Grab your white caps and start up the bonfire because spring is in full swing!
Over the centuries, people throughout Europe have been celebrating the chill of early spring being replaced with the oncoming warmth and bounty of summer. Many of these traditions may have changed in name or details over the years but they all have one thing in common—they all give people a reason to party.
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WHERE: Scotland, Isle of Man, Ireland
Beltane is an ancient Gaelic festival that’s been held in Scotland, the Isle of Man, and Ireland. Although there are several components to this celebration of the coming summer season, the most central element of Beltane events are the bonfires. The flames from the bonfires provided protection to people but also livestock. Cattle were traditionally walked between bonfires so that they could receive its protection. While the prevalence of Beltane celebrations dwindled in the modern era, there are a number of communities (including modern-day pagans, Wiccans, and Celtic Reconstructionists) that are keeping the bonfire flames alive.
The Greek version of this celebration quite literally puts the “May” in “May Day.” The name for the month of “May” comes from the Roman name “Maius,” which in turn comes from Maia, a Greek mythological figure who was one of the Pleiades nymphs often associated with nurturing. An element of the ancient Greek versions of this May Day celebration is the hanging of flower wreaths. Those who celebrate will make or buy flower wreaths and hang them on the door of their homes.
Vappu, on paper, celebrates the feast day of Saint Walpurga. In Finnish cities, however, April 30 and May 1 have become a confluence of reasons to party—the Christian feast day, the pagan celebration of spring, college students celebrating the end of the school year, and the celebration of workers’ rights (May 1 is International Workers Day). This mix of reasons to revel makes for a raucous atmosphere on April 30 when sima (mead) is enjoyed, food is shared, and white student caps are placed on statues. On May 1, the previous night’s revelers nurse their hangovers at picnics where they enjoy doughnuts and more sima.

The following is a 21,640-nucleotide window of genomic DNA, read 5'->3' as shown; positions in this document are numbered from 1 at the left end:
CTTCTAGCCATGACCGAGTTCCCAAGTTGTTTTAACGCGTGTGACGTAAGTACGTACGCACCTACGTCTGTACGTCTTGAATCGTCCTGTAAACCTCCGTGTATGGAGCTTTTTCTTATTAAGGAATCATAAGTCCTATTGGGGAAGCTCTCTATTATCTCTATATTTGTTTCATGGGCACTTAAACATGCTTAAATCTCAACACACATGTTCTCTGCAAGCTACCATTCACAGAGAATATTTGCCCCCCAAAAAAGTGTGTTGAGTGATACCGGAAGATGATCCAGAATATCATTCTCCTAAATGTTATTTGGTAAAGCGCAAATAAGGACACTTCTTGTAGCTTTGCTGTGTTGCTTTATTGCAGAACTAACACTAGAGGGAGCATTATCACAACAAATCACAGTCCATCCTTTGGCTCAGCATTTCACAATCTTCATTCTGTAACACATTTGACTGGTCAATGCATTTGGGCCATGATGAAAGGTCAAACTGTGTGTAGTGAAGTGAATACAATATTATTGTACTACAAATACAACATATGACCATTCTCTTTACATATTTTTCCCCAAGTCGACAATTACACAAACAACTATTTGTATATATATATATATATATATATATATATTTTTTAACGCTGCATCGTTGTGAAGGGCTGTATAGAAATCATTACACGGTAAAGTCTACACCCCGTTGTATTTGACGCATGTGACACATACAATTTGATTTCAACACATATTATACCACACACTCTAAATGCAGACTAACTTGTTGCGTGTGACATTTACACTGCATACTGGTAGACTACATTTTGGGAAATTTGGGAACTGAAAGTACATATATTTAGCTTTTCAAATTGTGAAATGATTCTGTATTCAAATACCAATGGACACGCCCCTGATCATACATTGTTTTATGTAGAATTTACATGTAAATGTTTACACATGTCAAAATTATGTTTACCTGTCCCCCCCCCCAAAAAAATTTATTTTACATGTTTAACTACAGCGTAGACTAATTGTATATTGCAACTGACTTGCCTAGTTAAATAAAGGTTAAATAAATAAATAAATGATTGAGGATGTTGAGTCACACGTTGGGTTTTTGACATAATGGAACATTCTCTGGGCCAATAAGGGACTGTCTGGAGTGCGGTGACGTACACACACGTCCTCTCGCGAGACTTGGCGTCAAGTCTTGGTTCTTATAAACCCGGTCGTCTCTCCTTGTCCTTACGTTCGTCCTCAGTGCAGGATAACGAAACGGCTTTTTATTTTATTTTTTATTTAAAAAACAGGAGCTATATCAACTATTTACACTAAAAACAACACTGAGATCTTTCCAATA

In late April and early May, the yellow flowers that adorn the Portuguese broom (a shrub) are in full bloom. In some regions of Portugal, it has become a tradition to collect these brooms and place them on their doors, windows, and even cars and farming equipment before midnight on April 30. This tradition is meant to ward off the devil, witches, and evil spirits.
Calendimaggio has its roots in both ancient Roman and medieval traditions celebrating the return of spring. But in the city of Assisi, the event is particularly elaborate with a Renn Fest-style twist. In the 14th century, the city’s upper (sopra) and lower (sotto) levels battled for control of the city. These days, the residents from both parts gather together on the first Thursday, Friday, and Saturday in May and spill out into the streets and plazas dressed in medieval costumes, play traditional games, and sing and dance.
Many cities and regions in England have their own May Day traditions (including the May Day Run during which thousands of motorcyclists ride from Locksbottom to Hastings), but the most prevalent might be the Maypole. Under Oliver Cromwell, maypoles were banned until Charles II was crowned in 1660 who installed a 131-foot tall Maypole on the Strand in London. Maypoles have remained a fixture of English May Day festivities. Some villages have even installed permanent maypoles, the tallest of which can be found in Barwick-in-Elmet.
According to legend, Mount Brocken serves as the staging ground for a Witches Sabbath on every April 30. So, in order to keep these witches and other evil spirits at bay, a tradition arose wherein people would build bonfires and make noise to scare them off. Over the years, the tradition became less about keeping the witches at bay and more of a pre-Halloween with the bonfires becoming more celebratory in nature.
Like many European May Day traditions, Arminden has evolved to have Christian connotations (the name is in reference to Jeremiah’s Day) but has roots in pagan traditions. The day has also been known as Mugwort Day in order to celebrate the herb’s harvest. Naturally, mugwort features in the drinks as well as the apparel with people wearing mugwort on their hats or on their belts. These practices are believed to keep harm and bad luck at bay.
While many traditional May Day festivals are noted for the flurry of activity that comes with games and dancing, the tradition of Las Mayas is best characterized by its stillness. During the first week of May, a young girl is selected to be the Maya—an honor that isn’t merely ornamental. The Maya, adorned in jewelry and floral crowns, preside over an altar where they must still and serious for several hours as people make offerings over the course of the festivities.
WHERE: Czech Republic
In the Czech Republic, May 1 has become a day dedicated to Karel Hynek Mácha, an important romantic poet. Mácha was not well regarded during his lifetime but has since become recognized as an important Czech writer. His most noted work is the dramatic poem Máj (May). It’s become tradition for couples to visit and leave flowers at his statue in Prague.